Nicola Sturgeon to set out Scottish Brexit proposals

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The Scottish government is to publish its proposals for future relations with Europe after the UK leaves the EU.

At Bute House, Nicola Sturgeon will set out her proposals for access to the single market and new devolved powers for the Scottish Parliament.

She will also provide an update to MSPs at Holyrood in the afternoon.

Ms Sturgeon spoke to Theresa May on Monday, with the prime minister pledging to look “very seriously” at the proposals put forward.

Mrs May has repeatedly said she is willing to listen to the options put forward by the devolved administrations, although her Chancellor Philip Hammond has suggested that a special deal for Scotland is “not realistic”.

Ms Sturgeon set up a “standing council” of experts on Europe in the immediate aftermath of the EU referendum in June, saying she wanted to examine “all options” open to her government – including the possibility of a second independence referendum.

Her Brexit minister Mike Russell said the paper published on Tuesday would be chiefly concerned with “compromise” positions focused on Scotland’s options as part of the UK, rather than the SNP’s preferred scenario of an independent Scotland remaining a full EU member state.

‘Potentially devastating’

Ms Sturgeon said access to the European single market would be “vital for Scotland’s future economic wellbeing”.

She said: “Losing our place in the Single Market would be potentially devastating to our long-term prosperity, to jobs, investment and people’s livelihoods.

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Image caption

Theresa May and Nicola Sturgeon, pictured here in July, spoke about the Brexit proposals on Monday

“It is not just the loss of existing jobs and investment that would be at stake. In addition, there is the prospect of lost investment and employment – money and jobs which our place in the single market would ensure but which would otherwise never materialise.

“That is why the paper we publish today is centred on retaining our place in the single market – and why it is so important Scotland avoids the hard Brexit threatened by the right-wing Brexiteers in the Tory party.”

During a question session at Westminster on Monday, Mrs May was pressed on whether she would listen to the Scottish government’s proposals and revealed that she had spoken to Ms Sturgeon earlier in the day.

‘Structure in place’

She said: “I took a call from the first minister this morning where I assured her we will look very seriously at the proposals the Scottish government is taking forward.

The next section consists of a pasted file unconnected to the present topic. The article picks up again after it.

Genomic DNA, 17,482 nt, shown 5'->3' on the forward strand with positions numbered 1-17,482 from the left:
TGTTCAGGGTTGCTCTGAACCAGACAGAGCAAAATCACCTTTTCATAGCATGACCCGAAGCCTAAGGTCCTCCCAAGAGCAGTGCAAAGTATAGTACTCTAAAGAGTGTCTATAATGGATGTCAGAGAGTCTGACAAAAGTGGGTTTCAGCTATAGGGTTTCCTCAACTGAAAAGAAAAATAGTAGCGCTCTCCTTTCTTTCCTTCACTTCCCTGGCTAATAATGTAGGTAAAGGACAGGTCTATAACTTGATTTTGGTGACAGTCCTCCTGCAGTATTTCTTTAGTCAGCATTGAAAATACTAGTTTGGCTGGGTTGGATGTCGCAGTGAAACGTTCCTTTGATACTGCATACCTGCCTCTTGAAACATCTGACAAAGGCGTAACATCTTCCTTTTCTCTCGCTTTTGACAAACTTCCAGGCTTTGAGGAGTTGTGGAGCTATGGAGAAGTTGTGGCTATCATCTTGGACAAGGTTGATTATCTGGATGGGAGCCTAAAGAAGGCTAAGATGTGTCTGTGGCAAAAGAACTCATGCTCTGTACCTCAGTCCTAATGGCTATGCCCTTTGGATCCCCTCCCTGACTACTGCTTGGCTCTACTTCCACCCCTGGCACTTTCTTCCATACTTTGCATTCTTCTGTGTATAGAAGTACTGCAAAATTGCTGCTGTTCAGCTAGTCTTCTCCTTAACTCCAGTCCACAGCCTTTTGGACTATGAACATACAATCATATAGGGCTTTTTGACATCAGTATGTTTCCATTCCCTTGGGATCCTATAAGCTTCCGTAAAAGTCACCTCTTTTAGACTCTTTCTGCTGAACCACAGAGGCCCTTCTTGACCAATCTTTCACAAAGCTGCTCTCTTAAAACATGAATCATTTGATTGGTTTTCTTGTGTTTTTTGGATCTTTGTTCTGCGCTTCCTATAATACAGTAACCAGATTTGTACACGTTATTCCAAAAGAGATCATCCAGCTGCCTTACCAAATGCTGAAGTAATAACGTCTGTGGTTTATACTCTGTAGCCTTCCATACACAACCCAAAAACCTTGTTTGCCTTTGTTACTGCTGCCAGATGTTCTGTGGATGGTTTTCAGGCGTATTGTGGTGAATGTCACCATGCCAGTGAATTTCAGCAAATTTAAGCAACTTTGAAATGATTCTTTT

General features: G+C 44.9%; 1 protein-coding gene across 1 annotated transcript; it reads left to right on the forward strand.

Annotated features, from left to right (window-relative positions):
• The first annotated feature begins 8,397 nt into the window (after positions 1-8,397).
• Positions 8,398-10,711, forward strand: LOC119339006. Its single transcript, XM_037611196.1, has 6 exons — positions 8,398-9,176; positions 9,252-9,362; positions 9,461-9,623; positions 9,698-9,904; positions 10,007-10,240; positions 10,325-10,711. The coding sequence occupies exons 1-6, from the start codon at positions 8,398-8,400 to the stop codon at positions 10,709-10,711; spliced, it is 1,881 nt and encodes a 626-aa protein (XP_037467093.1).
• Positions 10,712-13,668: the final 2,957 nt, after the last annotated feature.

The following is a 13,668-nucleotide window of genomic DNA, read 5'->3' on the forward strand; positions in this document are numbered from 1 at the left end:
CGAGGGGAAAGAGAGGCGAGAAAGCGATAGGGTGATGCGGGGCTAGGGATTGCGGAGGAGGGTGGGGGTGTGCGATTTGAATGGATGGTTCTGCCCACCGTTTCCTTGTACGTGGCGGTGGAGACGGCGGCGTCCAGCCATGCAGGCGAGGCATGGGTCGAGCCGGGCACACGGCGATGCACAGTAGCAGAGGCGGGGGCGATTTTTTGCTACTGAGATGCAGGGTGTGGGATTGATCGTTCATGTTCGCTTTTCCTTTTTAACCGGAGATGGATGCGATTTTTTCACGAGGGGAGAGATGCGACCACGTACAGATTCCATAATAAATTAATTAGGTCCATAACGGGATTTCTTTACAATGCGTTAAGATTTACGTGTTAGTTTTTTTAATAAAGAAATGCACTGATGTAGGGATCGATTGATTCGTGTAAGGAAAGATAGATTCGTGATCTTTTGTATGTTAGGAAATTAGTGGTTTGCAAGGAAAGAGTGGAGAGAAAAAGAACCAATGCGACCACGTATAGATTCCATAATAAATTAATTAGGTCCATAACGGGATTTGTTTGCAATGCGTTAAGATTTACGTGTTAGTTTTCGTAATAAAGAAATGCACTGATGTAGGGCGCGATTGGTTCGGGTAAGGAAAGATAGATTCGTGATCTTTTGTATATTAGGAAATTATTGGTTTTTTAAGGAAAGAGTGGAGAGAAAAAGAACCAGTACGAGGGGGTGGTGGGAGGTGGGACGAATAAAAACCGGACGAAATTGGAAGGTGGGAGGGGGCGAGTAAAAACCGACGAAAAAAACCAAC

“I welcome the fact they have been looking at their priorities, we have been encouraging all the devolved administrations to look at their priorities so they can be taken into account in the UK negotiations on leaving the European Union.

“There is already a structure in place which allows us to discuss these with the devolved authorities, the joint ministerial council, and we will be meeting in early January.

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“We are increasing the number of meetings precisely so we can engage with the devolved administrations on these issues.”

Earlier in the month, Mr Hammond appeared to rule out a special Brexit deal for Scotland during a visit to Edinburgh, saying it was “not realistic”.

He told reporters that it was “clear that we can’t have a different deal or different outcomes for different parts of the UK”, and added that it would be a “disadvantage” for Scotland to be outside whatever new relationship the UK negotiated with the EU.

This echoed earlier comments from Scottish Secretary David Mundell, who told MSPs that while Scotland’s concerns would be “right at the heart of the process”, there would be no “special deal”.

‘Complete denial’

The Scottish Conservatives said Ms Sturgeon was “in denial” over its Brexit plans.

The party’s constitution spokesman Adam Tomkins said: “The SNP has been warned repeatedly in recent weeks that its plan for a separate Scottish deal – leading to a hard economic border with England – would damage Scotland and damage Scottish jobs.

“Yet it seems to be in complete denial about the consequences of its actions. We need to know – why is everyone else wrong, and why is only the SNP right?

“As in the independence referendum, it appears that the SNP has decided to ignore the facts.”

Scottish Labour’s Europe spokesman Lewis Macdonald said his party would scrutinise the proposals and hold the SNP to account on whether they could actually be delivered.

He said: “The SNP’s Brexit paper should accept that remaining in the UK is even more important to Scotland than being part of the European Union.

“Labour will oppose any attempts by the SNP to use Brexit as an excuse to force another independence referendum on the people of Scotland.”

The Scottish Greens called for guarantees over free movement, workers’ rights and membership of the single market, with Europe spokesman Ross Greer saying he was “deeply concerned by the lack of credible options for keeping our place in the European Union”.

Lib Dem leader Willie Rennie called on the SNP to “heal the division in the country” by keeping the issue of independence out of the paper, while calling for a referendum on the terms of the Brexit deal.

Nicola Sturgeon to set out Scottish Brexit proposals}

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